(This was written by my friend Nick who lives across the pond)
Someone once said, "throughout the bible it is said that we should not get attached to material objects of this world."
Actually, I see a different picture. Throughout the old testament, the promises and blessings of God are associated with wealth and position. This is one reason "name it/claim it" philosophy seems to have Biblical ground.
Consider Abraham, Jacob, Job, Daniel, David and Solomon--rich men, all of them.
In the Old Testament, poverty is considered a curse. Anyone now living who faces real poverty will agree with this. Imagine having to walk 5 miles to get water, but you only bring back a small bottle full, because you can't afford to buy a larger vessel.
In the New Testament, however, Jesus teaches "blessed are the poor". Most people stick with Matthew's version, and hang their hopes on "poor in spirit", but in Luke's version, Jesus spells it out very plainly-contrasting the blessings due to the poor with, "woe to you rich, for you have already had your comfort". This may seem to be a rather sudden change of the rules between the two testaments?
Most preachers resort to Paul's statements, "I know how to be abased and how to abound". "If we have food and raiment, with that we will be content." "Let the rich not trust in their riches, but be ready to give generously, for God gives all good things for us to enjoy." (Which might be James...not sure)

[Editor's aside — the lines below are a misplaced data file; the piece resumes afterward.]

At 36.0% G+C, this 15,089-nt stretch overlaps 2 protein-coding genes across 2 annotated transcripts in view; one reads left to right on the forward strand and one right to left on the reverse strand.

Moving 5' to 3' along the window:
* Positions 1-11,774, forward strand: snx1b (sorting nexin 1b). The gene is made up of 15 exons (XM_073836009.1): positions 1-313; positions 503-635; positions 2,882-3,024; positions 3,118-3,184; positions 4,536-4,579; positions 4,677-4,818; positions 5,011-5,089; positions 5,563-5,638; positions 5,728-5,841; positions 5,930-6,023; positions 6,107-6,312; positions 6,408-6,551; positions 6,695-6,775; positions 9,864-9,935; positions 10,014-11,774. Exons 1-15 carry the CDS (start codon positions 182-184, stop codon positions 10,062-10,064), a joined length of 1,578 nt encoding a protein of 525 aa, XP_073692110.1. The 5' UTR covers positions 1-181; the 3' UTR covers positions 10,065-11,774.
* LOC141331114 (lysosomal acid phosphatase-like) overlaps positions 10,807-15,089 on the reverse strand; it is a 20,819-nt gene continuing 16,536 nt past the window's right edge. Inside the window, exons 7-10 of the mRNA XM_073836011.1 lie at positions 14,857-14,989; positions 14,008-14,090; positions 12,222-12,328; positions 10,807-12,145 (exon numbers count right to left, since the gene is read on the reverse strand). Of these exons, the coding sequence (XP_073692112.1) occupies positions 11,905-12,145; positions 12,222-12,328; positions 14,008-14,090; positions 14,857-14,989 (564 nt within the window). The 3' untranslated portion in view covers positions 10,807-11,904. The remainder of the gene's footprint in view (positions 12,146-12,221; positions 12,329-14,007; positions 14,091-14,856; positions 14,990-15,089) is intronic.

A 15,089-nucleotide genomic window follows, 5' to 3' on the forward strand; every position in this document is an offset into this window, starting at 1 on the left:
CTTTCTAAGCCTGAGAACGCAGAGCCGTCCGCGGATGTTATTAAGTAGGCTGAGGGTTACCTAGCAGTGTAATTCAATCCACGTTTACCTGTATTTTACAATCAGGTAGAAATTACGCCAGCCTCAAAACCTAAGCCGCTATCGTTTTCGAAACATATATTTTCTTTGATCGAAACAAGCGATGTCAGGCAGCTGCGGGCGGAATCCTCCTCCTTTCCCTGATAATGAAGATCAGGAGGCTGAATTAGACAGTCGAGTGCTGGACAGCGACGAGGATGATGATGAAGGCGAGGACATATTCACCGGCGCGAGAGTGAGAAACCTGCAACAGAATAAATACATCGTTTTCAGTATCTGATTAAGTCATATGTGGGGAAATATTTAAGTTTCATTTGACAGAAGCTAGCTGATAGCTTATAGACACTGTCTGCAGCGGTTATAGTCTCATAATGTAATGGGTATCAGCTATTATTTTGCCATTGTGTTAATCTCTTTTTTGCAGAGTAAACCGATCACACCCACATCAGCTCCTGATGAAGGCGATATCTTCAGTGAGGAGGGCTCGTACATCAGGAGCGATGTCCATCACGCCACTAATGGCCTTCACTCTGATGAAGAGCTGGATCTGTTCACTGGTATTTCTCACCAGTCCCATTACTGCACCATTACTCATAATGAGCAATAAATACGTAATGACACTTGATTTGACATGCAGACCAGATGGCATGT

With these "moderation in all things" type statements we are more comfortable. However, what may be behind the question, and is worthy of meditation, is this thought. "A wife gives herself for love, but a prostitute gives herself for money".
That seems to add a great deal of mileage to the visions in Revelation, where the Great Harlot, is compared with the Bride. It appears to me that a profit-motivated world system is a prostituted system. Hence, the love of money...and one reason the church is called out (ecclesia) from the world, and to have a different view than the world view and values.
It particularly upsets me when churches resort to "marketing" , "branding", and "merchandising", since this looks to me to be indistinguishable from the traders in the temple. However, there are others who will take a completely different view, and I do not wish to get embroiled in a fight.
Many people talk of getting "value for money", even in the Kingdom of God. Though it is a wise and worthy idea, I would rather believe in the economics of love. "You receive what you didn't pay for, and you buy things to benefit others." Because "God loves a cheeerful giver."